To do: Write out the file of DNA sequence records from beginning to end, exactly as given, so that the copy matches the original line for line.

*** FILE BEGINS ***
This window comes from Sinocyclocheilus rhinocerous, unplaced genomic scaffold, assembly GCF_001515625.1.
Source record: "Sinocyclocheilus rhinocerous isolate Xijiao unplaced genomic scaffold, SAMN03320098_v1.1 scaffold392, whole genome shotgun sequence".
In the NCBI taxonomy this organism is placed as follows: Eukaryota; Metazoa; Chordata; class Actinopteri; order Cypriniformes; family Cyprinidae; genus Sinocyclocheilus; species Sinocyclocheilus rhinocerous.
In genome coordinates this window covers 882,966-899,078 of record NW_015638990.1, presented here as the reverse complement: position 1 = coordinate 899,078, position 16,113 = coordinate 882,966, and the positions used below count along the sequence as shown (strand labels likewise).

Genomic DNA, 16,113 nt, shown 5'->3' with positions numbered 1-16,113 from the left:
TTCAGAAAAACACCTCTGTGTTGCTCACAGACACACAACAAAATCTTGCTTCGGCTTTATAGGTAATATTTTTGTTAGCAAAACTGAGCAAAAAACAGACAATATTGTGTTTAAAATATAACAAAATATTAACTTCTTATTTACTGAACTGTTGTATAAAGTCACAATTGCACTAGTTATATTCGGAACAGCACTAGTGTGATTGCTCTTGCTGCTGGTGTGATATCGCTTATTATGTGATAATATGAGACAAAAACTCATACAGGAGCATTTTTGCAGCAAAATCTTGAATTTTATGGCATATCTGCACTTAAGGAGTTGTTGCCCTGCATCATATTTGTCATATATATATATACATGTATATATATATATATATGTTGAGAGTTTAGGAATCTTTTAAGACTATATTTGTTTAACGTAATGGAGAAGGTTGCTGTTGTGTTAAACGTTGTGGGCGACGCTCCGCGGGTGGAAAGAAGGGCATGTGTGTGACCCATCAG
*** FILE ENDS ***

This window comes from Sinocyclocheilus rhinocerous, unplaced genomic scaffold, assembly GCF_001515625.1.
Source record: "Sinocyclocheilus rhinocerous isolate Xijiao unplaced genomic scaffold, SAMN03320098_v1.1 scaffold392, whole genome shotgun sequence".
In the NCBI taxonomy this organism is placed as follows: Eukaryota; Metazoa; Chordata; class Actinopteri; order Cypriniformes; family Cyprinidae; genus Sinocyclocheilus; species Sinocyclocheilus rhinocerous.
In genome coordinates this window covers 882,966-899,078 of record NW_015638990.1, presented here as the reverse complement: position 1 = coordinate 899,078, position 16,113 = coordinate 882,966, and the positions used below count along the sequence as shown (strand labels likewise).

Genomic DNA, 16,113 nt, shown 5'->3' with positions numbered 1-16,113 from the left:
TTCAGAAAAACACCTCTGTGTTGCTCACAGACACACAACAAAATCTTGCTTCGGCTTTATAGGTAATATTTTTGTTAGCAAAACTGAGCAAAAAACAGACAATATTGTGTTTAAAATATAACAAAATATTAACTTCTTATTTACTGAACTGTTGTATAAAGTCACAATTGCACTAGTTATATTCGGAACAGCACTAGTGTGATTGCTCTTGCTGCTGGTGTGATATCGCTTATTATGTGATAATATGAGACAAAAACTCATACAGGAGCATTTTTGCAGCAAAATCTTGAATTTTATGGCATATCTGCACTTAAGGAGTTGTTGCCCTGCATCATATTTGTCATATATATATATACATGTATATATATATATATATGTTGAGAGTTTAGGAATCTTTTAAGACTATATTTGTTTAACGTAATGGAGAAGGTTGCTGTTGTGTTAAACGTTGTGGGCGACGCTCCGCGGGTGGAAAGAAGGGCATGTGTGTGACCCATCAG